In her article “Vysshaia mera demokratii” (The Highest Degree of Democracy), which appeared in the Stavropolskaia pravda newspaper on 12 February, 2004, V. Lezvina examined the problem of state vs. terror and the role the public can play in fighting terrorism. She insists that it is state power and the law enforcement bodies which should stem terror. As a firm supporter of a strong state, she accuses the power structures of being excessively biased toward democratic principles and Western human rights organizations. Ms. Lezvina is convinced that the right to live in safety is one of the basic human rights, yet she does not suggest that the law enforcement bodies should receive more power—they have enough of it. She writes about the impotence and irresponsibility of the bureaucrats, especially those at the top of the pyramid of power who prefer to look for scapegoats at the grass-root level. The author is skeptical, if not ironic, about the idea that the problem of terror can be resolved by democratic means—in fact, she does not believe in democracy, which, she says, breeds irresponsibility. Ms. Lezvina is very much concerned about the possibility of the “highest degree of democracy” Russia is striving to achieve turning into a death sentence for the people of the Stavropol Territory and other areas in the region if it is not placed on the firm foundation of an effective law enforcement system based on the strictest responsibility of all its levels from the grassroots up to the top crust. This metaphor is rooted in the sentiments and hopes of hundreds of thousands of those who have found themselves in the zone of terror.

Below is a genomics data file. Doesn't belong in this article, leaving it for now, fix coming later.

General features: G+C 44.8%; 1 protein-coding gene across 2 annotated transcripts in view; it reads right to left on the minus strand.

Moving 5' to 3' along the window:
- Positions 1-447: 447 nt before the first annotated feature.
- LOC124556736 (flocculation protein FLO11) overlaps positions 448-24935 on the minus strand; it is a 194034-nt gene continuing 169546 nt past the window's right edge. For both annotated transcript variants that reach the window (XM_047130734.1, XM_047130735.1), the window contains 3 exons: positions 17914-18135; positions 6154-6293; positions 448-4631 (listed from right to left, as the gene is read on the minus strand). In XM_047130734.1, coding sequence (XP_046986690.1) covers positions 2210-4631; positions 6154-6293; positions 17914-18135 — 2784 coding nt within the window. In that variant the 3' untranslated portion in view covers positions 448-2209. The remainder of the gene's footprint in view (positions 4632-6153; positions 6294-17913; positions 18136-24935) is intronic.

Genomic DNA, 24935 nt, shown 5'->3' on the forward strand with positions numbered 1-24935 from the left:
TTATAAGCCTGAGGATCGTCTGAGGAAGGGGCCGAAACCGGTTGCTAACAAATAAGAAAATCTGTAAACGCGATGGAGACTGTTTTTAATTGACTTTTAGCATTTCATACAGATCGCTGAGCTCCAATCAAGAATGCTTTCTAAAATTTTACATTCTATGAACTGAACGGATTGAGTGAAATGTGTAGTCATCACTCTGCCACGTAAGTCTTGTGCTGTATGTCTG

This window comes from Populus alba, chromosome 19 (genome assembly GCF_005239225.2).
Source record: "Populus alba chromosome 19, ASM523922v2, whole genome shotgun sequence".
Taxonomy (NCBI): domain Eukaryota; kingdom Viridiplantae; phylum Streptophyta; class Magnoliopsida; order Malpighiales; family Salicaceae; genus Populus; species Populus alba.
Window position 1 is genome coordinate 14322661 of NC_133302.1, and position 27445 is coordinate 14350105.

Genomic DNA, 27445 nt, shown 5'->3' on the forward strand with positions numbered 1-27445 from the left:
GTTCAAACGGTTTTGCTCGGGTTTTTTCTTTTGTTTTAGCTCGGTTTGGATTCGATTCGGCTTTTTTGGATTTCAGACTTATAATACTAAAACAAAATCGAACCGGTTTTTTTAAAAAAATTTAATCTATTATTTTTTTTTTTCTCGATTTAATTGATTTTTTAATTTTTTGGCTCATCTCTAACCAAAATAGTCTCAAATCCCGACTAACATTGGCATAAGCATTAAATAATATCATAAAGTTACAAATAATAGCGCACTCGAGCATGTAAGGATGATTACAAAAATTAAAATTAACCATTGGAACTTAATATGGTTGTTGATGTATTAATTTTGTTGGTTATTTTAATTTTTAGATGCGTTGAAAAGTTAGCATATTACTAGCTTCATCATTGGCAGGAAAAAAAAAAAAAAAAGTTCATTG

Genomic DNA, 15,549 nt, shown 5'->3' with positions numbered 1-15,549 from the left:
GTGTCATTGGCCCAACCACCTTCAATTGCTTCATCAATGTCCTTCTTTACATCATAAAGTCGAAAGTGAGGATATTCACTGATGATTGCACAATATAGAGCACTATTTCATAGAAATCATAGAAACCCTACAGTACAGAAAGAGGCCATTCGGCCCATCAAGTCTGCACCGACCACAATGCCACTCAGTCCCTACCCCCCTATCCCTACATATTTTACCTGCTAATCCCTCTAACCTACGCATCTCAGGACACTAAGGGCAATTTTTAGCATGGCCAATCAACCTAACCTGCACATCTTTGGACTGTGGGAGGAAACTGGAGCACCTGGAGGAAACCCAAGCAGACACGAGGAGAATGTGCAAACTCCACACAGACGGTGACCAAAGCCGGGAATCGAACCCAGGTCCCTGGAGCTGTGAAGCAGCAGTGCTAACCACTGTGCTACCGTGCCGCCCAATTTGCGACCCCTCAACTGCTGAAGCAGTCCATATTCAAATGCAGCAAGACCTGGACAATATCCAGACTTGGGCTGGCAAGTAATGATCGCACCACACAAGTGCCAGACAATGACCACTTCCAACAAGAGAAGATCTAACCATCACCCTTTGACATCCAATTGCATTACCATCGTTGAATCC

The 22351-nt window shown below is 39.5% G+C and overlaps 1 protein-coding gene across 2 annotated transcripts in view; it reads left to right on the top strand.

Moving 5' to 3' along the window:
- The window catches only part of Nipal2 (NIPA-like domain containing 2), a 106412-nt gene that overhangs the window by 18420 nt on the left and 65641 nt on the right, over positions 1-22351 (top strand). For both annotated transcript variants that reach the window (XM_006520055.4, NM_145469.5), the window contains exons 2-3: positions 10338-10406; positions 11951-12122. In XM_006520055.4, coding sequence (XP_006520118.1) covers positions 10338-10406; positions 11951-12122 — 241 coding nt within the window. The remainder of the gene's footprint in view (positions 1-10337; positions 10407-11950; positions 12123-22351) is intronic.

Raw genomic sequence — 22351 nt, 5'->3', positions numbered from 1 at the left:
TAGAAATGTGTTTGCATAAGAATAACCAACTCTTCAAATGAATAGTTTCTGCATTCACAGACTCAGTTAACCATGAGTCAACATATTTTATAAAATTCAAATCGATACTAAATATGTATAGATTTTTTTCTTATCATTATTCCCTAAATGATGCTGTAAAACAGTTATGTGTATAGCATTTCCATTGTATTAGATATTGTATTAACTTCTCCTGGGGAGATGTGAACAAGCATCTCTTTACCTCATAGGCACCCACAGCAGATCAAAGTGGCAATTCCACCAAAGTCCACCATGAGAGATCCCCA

An overall view of the Caucasian media which cover the subject of terrorism reveals six common features: they are convinced that the impotent and irresponsible power-wielding and civilian structures have failed to protect the local people against terror; they consider the foreign political aspects of the problem; no one cares enough to analyze the domestic sources and causes of terrorism; they believe that the state should formulate and carry out effective counterterrorist policies; the media have identified the tendency of opposing the center in an indirect way—it is most obvious in the Stavropol and Rostov press and is much less obvious in the Daghestani, Osset, Ingush, and Kabardino-Balkarian press; the media are skeptical about a possible democratic settlement of conflicts which breed terrorist acts.